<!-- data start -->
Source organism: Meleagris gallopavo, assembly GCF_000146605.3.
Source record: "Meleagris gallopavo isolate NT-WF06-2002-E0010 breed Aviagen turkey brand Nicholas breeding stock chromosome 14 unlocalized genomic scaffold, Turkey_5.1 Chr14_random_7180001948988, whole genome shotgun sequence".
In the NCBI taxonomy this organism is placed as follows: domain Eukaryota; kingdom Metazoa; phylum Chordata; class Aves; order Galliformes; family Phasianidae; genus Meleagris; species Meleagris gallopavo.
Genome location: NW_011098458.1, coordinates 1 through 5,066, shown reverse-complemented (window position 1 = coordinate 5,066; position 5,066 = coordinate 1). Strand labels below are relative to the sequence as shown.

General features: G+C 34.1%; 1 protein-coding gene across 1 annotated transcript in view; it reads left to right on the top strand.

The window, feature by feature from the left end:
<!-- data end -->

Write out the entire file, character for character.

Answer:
Source organism: Meleagris gallopavo, assembly GCF_000146605.3.
Source record: "Meleagris gallopavo isolate NT-WF06-2002-E0010 breed Aviagen turkey brand Nicholas breeding stock chromosome 14 unlocalized genomic scaffold, Turkey_5.1 Chr14_random_7180001948988, whole genome shotgun sequence".
In the NCBI taxonomy this organism is placed as follows: domain Eukaryota; kingdom Metazoa; phylum Chordata; class Aves; order Galliformes; family Phasianidae; genus Meleagris; species Meleagris gallopavo.
Genome location: NW_011098458.1, coordinates 1 through 5,066, shown reverse-complemented (window position 1 = coordinate 5,066; position 5,066 = coordinate 1). Strand labels below are relative to the sequence as shown.

General features: G+C 34.1%; 1 protein-coding gene across 1 annotated transcript in view; it reads left to right on the top strand.

The window, feature by feature from the left end: